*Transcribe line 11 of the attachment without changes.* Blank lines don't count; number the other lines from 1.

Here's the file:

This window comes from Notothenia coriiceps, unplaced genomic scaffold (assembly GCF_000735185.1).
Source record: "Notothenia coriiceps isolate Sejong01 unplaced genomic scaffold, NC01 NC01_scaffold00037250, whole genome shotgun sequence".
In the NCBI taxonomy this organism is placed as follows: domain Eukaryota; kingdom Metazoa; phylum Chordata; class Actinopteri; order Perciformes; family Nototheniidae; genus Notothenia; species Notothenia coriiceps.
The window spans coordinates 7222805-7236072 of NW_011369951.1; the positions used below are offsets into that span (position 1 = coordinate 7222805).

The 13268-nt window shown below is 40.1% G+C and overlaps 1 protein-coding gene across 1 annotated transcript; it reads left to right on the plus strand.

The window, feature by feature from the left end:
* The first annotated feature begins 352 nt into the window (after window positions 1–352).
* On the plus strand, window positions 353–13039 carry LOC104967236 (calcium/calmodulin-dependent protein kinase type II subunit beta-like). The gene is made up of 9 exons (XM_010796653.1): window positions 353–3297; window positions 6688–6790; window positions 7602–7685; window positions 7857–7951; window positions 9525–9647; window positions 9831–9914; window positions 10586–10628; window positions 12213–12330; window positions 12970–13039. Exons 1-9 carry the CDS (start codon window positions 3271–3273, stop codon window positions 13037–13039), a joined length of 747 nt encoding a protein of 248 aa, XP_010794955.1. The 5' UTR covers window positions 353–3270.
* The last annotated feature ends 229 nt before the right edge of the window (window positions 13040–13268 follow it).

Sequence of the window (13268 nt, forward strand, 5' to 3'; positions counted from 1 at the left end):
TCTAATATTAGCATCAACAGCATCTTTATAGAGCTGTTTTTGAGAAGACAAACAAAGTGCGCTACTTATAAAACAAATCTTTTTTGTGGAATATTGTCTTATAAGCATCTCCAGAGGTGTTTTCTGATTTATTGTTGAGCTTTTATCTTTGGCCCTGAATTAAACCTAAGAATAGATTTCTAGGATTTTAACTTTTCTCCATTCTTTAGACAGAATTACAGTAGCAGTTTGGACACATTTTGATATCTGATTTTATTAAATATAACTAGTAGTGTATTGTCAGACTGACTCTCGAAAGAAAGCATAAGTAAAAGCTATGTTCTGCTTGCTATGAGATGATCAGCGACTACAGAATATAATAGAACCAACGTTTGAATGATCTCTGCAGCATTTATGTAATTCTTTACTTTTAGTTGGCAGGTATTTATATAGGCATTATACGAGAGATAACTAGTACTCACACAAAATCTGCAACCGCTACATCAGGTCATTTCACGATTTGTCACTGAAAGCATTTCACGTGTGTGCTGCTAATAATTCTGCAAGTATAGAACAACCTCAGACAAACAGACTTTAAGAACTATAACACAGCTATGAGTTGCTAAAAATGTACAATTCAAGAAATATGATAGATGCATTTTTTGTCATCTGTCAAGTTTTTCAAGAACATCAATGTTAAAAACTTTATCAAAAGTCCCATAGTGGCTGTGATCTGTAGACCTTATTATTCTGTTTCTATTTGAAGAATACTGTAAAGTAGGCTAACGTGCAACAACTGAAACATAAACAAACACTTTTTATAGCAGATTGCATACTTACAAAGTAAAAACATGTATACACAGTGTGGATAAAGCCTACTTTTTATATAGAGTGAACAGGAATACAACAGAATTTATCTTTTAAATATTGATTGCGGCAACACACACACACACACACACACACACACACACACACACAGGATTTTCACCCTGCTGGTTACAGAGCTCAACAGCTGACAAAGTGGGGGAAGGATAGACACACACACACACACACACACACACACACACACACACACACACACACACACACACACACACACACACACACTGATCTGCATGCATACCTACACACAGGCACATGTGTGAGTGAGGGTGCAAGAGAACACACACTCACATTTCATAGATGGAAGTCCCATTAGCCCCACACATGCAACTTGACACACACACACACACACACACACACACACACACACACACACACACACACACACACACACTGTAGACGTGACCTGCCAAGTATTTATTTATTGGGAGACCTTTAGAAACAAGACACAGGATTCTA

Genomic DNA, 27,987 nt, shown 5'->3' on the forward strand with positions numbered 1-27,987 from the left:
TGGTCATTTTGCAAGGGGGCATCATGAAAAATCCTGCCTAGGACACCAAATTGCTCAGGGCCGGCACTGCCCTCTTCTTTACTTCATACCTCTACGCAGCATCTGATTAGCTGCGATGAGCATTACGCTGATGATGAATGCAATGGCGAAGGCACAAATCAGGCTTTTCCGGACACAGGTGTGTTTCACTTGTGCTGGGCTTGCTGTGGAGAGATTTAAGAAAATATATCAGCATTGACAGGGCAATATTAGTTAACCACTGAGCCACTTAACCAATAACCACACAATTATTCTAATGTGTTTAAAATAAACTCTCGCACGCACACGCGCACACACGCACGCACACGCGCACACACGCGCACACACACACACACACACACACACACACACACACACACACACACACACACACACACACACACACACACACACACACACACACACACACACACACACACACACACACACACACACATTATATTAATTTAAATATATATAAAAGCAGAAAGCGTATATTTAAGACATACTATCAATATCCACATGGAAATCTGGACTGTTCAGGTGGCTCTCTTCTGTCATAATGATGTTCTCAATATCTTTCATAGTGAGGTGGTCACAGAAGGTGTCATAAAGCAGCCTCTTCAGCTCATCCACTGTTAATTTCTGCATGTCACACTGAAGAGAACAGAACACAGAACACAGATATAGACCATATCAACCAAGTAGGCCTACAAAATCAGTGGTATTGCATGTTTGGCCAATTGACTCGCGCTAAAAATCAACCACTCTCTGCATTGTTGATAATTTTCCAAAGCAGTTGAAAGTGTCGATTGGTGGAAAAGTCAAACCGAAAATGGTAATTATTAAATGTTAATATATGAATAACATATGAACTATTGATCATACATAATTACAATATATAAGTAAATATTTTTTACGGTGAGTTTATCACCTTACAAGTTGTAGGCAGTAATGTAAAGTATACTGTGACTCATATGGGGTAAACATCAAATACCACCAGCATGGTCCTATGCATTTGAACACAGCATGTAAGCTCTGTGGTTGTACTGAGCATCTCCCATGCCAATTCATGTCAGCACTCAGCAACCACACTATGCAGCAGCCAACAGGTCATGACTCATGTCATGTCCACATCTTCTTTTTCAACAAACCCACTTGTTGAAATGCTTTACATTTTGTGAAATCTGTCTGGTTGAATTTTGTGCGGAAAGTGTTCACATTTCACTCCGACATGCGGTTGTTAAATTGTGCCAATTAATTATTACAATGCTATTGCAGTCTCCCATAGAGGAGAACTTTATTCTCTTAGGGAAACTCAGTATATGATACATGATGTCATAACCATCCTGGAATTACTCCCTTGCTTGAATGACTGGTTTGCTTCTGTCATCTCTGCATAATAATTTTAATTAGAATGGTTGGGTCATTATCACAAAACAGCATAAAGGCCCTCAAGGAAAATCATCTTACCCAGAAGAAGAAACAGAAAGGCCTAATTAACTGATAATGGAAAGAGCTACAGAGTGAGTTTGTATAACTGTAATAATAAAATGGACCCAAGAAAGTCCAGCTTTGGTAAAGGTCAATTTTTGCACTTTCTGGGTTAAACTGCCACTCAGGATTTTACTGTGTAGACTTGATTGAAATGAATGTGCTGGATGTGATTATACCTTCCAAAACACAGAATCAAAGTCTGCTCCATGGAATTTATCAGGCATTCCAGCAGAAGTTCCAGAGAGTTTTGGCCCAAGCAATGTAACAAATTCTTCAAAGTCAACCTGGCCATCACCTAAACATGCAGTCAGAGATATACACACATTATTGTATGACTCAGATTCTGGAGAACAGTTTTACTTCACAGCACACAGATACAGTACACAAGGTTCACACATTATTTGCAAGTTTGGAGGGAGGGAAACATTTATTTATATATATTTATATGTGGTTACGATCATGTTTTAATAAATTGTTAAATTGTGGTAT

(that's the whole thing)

TCTAATATTAGCATCAACAGCATCTTTATAGAGCTGTTTTTGAGAAGACAAACAAAGTGCGCTACTTATAAAACAAATCTTTTTTGTGGAATATTGTCTTATAAGCATCTCCAGAGGTGTTTTCTGATTTATTGTTGAGCTTTTATCTTTGGCCCTGAATTAAACCTAAGAATAGATTTCTAGGATTTTAACTTTTCTCCATTCTTTAGACAGAATTACAGTAGCAGTTTGGACACATTTTGATATCTGATTTTATTAAATATAACTAGTAGTGTATTGTCAGACTGACTCTCGAAAGAAAGCATAAGTAAAAGCTATGTTCTGCTTGCTATGAGATGATCAGCGACTACAGAATATAATAGAACCAACGTTTGAATGATCTCTGCAGCATTTATGTAATTCTTTACTTTTAGTTGGCAGGTATTTATATAGGCATTATACGAGAGATAACTAGTACTCACACAAAATCTGCAACCGCTACATCAGGTCATTTCACGATTTGTCACTGAAAGCATTTCACGTGTGTGCTGCTAATAATTCTGCAAGTATAGAACAACCTCAGACAAACAGACTTTAAGAACTATAACACAGCTATGAGTTGCTAAAAATGTACAATTCAAGAAATATGATAGATGCATTTTTTGTCATCTGTCAAGTTTTTCAAGAACATCAATGTTAAAAACTTTATCAAAAGTCCCATAGTGGCTGTGATCTGTAGACCTTATTATTCTGTTTCTATTTGAAGAATACTGTAAAGTAGGCTAACGTGCAACAACTGAAACATAAACAAACACTTTTTATAGCAGATTGCATACTTACAAAGTAAAAACATGTATACACAGTGTGGATAAAGCCTACTTTTTATATAGAGTGAACAGGAATACAACAGAATTTATCTTTTAAATATTGATTGCGGCAACACACACACACACACACACACACACACACACACACACAGGATTTTCACCCTGCTGGTTACAGAGCTCAACAGCTGACAAAGTGGGGGAAGGATAGACACACACACACACACACACACACACACACACACACACACACACACACACACACACACACACACACACACACTGATCTGCATGCATACCTACACACAGGCACATGTGTGAGTGAGGGTGCAAGAGAACACACACTCACATTTCATAGATGGAAGTCCCATTAGCCCCACACATGCAACTTGACACACACACACACACACACACACACACACACACACACACACACACACACACACACACACTGTAGACGTGACCTGCCAAGTATTTATTTATTGGGAGACCTTTAGAAACAAGACACAGGATTCTA